Expert Health Articles

Distal Biceps Ruptures

The biceps muscle is a key player in the function of the upper and lower arm, therefore, when it has an injury, it can make a significant impact on a person’s function. A distal biceps rupture is the tearing of the biceps brachii tendon from its attachment site. The biceps brachii or “biceps” muscle is located on the front of the humerus (upper arm). It functions to help the shoulder lift the arm forward (flexion), bend the elbow bringing the hand towards the face (flexion), and twist the forearm so the palm is towards the sky (supination). These actions are important for activities such as lifting objects, shutting doors and twisting objects back and forth (doorknobs and screw drivers).

The biceps brachii muscle splits and originates from two origins: short head attaches to the coracoid process (bony projection off of the front of the shoulder blade) and the long head attaches to the top of the glenoid labrum (cartilage ring around the socket). The distal insertion or attachment is to the tuberosity of the radius bone. The radius is one of two bones of the forearm and it is the one on the thumb side, or lateral side (outside). The tuberosity of the radius is a thicker part of the bone close to the elbow. A rupture can cause pain and physical limitations. For this article, the focus will be on distal biceps ruptures or detachments from the radial tuberosity.

Distal biceps ruptures can occur in both men and women technically at any age, however, they more often happen to men between the ages of 30 and 50. The patient is often lifting something too heavy starting with their elbow in extension going into flexion (straight to bent), possibly awkwardly and/or too rapidly. They could also be catching or resisting a falling heavy object causing a distracting injury to the biceps. Patients hear or feel a “pop” which is the tendon detaching from the bone either partially or fully. This is then followed by soreness and weakness. The person will also notice tenderness, swelling and bruising over the biceps muscle. A telltale sign of a biceps rupture is the “Popeye deformity.” When the biceps tendon ruptures, it immediately starts to retract or shrink away from its attachment site causing a bulge or enlargement of the muscle belly and a divot where the tendon used to be. This mimics the look of the classic cartoon character Popeye’s exaggerated biceps muscles.

The best early first aid treatment is ice, sling and getting into your orthopedic provider as quickly as possible for confirmation of diagnosis. Confirmation of strain, partial rupture or full rupture and length of retraction is typically done with physical exam and magnetic resonance imaging (MRI). The longer the delay in diagnosis and treatment, the poorer the outcome. The treatment of choice for a larger partial or full biceps rupture in an active individual is surgical repair, IF it can be done less than five weeks from injury. An ideal timeframe would be two weeks from injury. As stated before, when the tendon ruptures, it retracts and the longer an individual waits, the less likely it can be repaired.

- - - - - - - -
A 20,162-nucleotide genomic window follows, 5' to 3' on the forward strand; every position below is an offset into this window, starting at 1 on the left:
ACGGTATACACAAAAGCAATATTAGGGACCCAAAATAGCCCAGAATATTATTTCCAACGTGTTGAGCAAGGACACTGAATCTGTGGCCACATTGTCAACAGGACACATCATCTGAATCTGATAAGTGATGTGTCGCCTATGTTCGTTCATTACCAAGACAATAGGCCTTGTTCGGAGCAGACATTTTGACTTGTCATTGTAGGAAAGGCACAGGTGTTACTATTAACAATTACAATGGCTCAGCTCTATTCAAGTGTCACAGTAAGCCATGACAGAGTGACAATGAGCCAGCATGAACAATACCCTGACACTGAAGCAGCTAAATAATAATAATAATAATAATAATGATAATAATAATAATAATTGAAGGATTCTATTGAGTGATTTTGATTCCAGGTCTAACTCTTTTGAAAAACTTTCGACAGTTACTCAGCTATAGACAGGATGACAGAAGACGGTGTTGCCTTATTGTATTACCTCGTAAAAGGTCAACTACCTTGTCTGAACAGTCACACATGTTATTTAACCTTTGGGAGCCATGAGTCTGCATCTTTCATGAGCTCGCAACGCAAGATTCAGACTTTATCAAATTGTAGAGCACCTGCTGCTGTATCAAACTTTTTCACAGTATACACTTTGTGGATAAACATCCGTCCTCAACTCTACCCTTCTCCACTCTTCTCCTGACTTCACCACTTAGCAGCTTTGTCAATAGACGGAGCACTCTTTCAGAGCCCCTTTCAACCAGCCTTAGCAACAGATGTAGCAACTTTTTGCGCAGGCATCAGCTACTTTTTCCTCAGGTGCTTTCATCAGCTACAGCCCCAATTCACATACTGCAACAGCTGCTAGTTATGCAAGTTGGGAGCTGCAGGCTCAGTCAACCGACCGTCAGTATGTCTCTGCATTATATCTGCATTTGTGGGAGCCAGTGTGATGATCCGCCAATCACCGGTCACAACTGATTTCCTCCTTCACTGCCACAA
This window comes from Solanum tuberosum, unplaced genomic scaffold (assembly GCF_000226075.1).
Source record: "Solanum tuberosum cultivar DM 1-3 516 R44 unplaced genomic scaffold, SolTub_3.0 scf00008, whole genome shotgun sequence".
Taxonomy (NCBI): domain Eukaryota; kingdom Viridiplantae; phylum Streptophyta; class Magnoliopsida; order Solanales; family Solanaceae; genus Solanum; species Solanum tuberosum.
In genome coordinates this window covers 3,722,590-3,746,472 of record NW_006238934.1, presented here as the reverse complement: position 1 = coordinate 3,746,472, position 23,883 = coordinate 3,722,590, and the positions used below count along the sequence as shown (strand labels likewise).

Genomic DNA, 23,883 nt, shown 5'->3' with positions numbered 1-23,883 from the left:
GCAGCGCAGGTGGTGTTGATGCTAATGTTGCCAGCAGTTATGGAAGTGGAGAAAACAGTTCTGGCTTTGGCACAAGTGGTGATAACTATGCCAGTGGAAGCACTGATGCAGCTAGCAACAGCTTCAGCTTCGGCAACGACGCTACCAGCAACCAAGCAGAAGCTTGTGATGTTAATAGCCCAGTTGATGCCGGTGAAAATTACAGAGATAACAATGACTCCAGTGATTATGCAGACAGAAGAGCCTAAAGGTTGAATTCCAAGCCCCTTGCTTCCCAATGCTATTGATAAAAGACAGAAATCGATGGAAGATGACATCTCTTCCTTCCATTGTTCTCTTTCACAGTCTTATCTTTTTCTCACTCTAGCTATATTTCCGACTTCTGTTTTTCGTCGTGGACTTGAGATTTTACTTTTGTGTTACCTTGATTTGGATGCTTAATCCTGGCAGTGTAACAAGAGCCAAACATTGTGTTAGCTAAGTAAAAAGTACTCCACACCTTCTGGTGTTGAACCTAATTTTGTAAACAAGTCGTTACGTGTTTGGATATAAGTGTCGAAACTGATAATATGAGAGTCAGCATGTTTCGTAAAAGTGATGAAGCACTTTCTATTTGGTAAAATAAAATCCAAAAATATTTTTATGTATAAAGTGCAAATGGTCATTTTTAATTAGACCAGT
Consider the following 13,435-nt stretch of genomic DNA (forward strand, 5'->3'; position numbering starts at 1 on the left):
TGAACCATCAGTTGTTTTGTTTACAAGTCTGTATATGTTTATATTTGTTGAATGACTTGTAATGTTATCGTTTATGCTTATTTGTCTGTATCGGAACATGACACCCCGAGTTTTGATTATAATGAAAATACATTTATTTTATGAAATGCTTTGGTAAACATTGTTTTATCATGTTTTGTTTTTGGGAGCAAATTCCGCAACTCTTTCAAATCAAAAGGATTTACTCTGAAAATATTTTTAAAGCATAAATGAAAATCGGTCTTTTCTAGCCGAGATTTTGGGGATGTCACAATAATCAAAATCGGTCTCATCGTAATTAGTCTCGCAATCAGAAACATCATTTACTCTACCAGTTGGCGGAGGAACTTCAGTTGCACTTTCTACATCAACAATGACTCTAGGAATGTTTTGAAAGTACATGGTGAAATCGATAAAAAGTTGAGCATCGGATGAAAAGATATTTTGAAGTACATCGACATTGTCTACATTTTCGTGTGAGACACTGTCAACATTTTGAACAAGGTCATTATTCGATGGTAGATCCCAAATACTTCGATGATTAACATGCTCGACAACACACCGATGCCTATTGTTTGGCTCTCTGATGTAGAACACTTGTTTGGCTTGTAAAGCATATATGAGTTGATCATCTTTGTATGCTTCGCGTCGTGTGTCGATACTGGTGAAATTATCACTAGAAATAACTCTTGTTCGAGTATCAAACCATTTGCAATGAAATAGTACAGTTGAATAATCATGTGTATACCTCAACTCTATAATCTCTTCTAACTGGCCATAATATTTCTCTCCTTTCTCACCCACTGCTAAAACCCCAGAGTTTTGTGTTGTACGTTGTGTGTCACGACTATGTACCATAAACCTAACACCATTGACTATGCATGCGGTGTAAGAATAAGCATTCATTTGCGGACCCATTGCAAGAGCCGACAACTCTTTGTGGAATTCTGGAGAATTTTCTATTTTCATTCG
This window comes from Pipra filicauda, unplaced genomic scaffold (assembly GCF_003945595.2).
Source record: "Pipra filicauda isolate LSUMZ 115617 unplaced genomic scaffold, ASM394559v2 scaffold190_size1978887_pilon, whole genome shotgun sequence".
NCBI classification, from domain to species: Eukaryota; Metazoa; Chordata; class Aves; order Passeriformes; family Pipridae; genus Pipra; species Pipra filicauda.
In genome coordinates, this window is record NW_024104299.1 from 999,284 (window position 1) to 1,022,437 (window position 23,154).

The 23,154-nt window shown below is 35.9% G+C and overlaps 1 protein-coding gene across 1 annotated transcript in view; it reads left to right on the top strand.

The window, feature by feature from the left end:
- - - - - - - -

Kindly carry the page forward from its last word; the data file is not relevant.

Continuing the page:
Aside from avoidance, the best thing for a patient is early detection and referral. Surgical repair is reattachment of the distal end of the bicep’s tendon to the radial tuberosity with suture anchor and washer. More delayed presentations to the surgeon can sometimes be repaired with sterile cadaver graft tendons, but that is not the first treatment of choice. The recovery is typically 12 weeks for heavy duty laborers.

There is a nonsurgical treatment alternative for patients with strains, low grade partial tears, chronic tears or patients who cannot tolerate a surgery which is living with the ruptured tendon. The patient will undergo physical therapy to try and regain as much function as possible. To a varying degree, the patient may notice some weakness in shoulder flexion and forearm supination. Several different factors are taken into consideration when choosing the right treatment option for a patient with a distal biceps rupture such as age, activity level, length of time from injury, extent of tear and hand dominance, to name a few.

There are ways to avoid this injury such as keeping the body strong and flexible for the type of physical demands of a person’s job and the lifestyle they lead. Good body mechanics is also key to avoidance. Avoiding rapid awkward lifting of too much weight or trying to catch an object awkwardly can keep a person from overloading their biceps. If a person already has shoulder or elbow pain, they could be more vulnerable to an injury such as a distal biceps rupture. Getting those symptoms addressed earlier could avoid future overuse or repetitive task injuries.


James Davidson, MD

Katie Fultz, PA-C

Blanchard Valley Orthopedics and Sport Medicine